Manuscript Mistakes Can Sabotage The Editing Process
Your manuscript stands ready for professional editing. Or does it? Here is a list of manuscript mistakes that can hamper your editors efforts to improve your work and get it ready for publication.
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So you’ve decided to write a book. Congratulations! After spending all that time envisioning your work and creating your written masterpiece, it has finally come down to getting your book published. After weighing the pros and cons, you’ve decided to go with self-publishing. There are many reasons to choose the self-publishing route: the publication timeline is much shorter, every decision concerning your book is yours to make, and you get to determine the final price and collect some amazing royalty rates.
However, along with the benefits of publishing your own book, there are downsides every writer should be aware of. Since every decision is yours to make, you may decide to skimp on professional editing and formatting to avoid the additional cost and time. This in itself is a grave mistake, but even when you do the right thing and employ a professional editor, there are simple errors you can avoid to make your manuscript tighter and easier to edit. Avoid these manuscript mistakes and allow your editor to improve your book’s chances for success.
Don’t double space after periods
Contrary to what you may have been taught, double spacing after a period is a formatting mistake you need to steer clear of. The standard of double-spacing after a period derived from the use of typewriters, where all of the words were equally spaced apart. With the advent of modern computers, the need for double-spacing has been eliminated.
Don’t misuse hyphens
Using unnecessary hyphens in your book can make your work less engaging and more difficult for your reader to enjoy. Hyphen rules are relatively simple, here’s how to use them:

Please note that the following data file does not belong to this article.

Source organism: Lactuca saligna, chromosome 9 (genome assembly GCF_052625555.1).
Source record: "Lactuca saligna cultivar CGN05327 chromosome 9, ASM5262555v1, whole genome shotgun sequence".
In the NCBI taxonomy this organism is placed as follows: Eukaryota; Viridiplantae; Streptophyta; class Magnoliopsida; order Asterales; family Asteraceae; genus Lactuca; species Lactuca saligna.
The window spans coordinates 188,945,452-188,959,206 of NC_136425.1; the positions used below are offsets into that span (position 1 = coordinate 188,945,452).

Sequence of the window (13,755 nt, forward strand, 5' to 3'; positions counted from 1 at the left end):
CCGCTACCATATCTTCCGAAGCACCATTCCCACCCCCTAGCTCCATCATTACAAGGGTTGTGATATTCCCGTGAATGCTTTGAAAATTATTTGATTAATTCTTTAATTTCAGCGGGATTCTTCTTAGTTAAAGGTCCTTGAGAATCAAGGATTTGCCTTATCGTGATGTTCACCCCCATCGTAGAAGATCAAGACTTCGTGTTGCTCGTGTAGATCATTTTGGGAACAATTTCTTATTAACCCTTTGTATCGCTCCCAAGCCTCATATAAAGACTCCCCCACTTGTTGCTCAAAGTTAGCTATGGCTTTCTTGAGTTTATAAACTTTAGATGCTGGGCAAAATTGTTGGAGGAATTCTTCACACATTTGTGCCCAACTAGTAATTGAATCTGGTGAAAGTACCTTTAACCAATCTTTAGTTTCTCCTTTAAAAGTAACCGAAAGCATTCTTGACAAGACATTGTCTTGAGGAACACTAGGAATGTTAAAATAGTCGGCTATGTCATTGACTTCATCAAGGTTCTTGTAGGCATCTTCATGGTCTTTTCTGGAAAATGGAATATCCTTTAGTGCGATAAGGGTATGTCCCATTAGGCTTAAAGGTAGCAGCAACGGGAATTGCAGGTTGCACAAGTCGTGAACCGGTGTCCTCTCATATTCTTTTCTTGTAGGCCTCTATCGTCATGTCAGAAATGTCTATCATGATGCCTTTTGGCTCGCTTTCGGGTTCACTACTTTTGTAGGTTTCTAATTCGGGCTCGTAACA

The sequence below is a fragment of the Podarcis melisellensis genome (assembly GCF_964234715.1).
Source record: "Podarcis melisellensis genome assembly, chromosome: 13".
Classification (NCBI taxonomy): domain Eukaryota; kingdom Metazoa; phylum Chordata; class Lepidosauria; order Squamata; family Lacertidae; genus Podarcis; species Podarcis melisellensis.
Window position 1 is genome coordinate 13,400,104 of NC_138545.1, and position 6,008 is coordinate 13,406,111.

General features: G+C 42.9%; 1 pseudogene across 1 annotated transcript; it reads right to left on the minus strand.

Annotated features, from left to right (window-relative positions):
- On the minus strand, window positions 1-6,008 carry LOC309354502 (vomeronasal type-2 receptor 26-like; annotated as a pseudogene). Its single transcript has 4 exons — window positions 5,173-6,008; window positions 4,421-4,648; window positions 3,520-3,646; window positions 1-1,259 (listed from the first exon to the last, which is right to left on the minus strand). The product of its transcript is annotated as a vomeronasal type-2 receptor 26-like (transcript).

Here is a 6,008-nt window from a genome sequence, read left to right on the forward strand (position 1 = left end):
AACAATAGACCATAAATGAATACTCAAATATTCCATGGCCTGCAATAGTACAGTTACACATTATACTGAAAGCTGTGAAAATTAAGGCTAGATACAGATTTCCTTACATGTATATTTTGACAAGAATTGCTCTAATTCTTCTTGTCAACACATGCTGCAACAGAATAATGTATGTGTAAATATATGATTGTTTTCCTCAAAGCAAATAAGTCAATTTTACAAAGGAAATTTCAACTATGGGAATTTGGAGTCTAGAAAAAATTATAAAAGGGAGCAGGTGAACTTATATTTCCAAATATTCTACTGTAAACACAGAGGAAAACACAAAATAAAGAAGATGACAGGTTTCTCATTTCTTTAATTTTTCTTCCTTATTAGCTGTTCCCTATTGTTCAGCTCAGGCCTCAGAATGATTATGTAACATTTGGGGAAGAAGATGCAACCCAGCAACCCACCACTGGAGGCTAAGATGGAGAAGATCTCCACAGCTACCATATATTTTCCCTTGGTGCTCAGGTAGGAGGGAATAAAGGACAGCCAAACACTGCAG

Two or more words joined together that work as an adjective.
Example: Light-green jacket.
Two or more words that form a number.
You do not need to use a hyphen when you are using compound words, such as toothbrush. Keeping your written style neat and efficient will keep your book looking professional and reader friendly.
Avoid incorrect use of quotation marks and apostrophes
Incorrect use of punctuation is a serious rookie mistake among self-published authors. Punctuation mistakes are an easy way to garner negative reviews and lose credibility.
When using quotation marks, it’s important to remember these key factors:
- Always use quotation marks when you’re quoting a person’s speech or copying work from another source.
- Common expressions don’t need the use of quotation marks (e.g. fed up, no hard feelings).
- Avoid overusing quotation marks as they can become monotonous.
The proper use of an apostrophe can be a bit trickier, so before throwing in an unnecessary apostrophe, keep these tips in mind.
- An apostrophe should be used to show possession (The dog’s bowl is blue).
- An apostrophe should be used for contractions (You can’t feed the dog that food).
Avoid redundant phrases
Professional writers with years of experience know that a good piece of writing keeps the reader interested. Good writing avoids unnecessary words that can dull the work and put readers to sleep. There is a collection of words and phrases professional authors completely avoid when writing their books.
Some examples of words and phrases to cut from your writing include:
- And also: Redundant usage.
- Irregardless: A phrase popularized by modern media, the actual word is regardless.
- The reason why is because: Once again, redundant phrasing can quickly lose the attention of your readers.
A book ready for self publishing avoids unnecessary phrases that take away from the focus of the writing. Keeping the writing descriptive and concise will help you produce a book readers can really connect with.
Remove tab indents
Do not create indents at the start of each new paragraph using your tab key. When you create an indent with the tab key, you are incorrectly formatting your work as the tab key creates far too large an indent.
In a fiction book, a small indent created through the Paragraph settings in Microsoft Word is all that is needed. In nonfiction books, a professional writer will use a block to create a paragraph division. Instead of using an indentation, a block paragraph will simply use a horizontal line of white space beneath each paragraph.
Time for professional editing
The advice in this post is really just the beginning, and no manuscript destined for publishing should go without professional editing. Keeping your manuscript free of basic inconsistencies and mistakes will make the process easier and allow an editor to focus on improving your work rather than cleaning up simple, avoidable errors.
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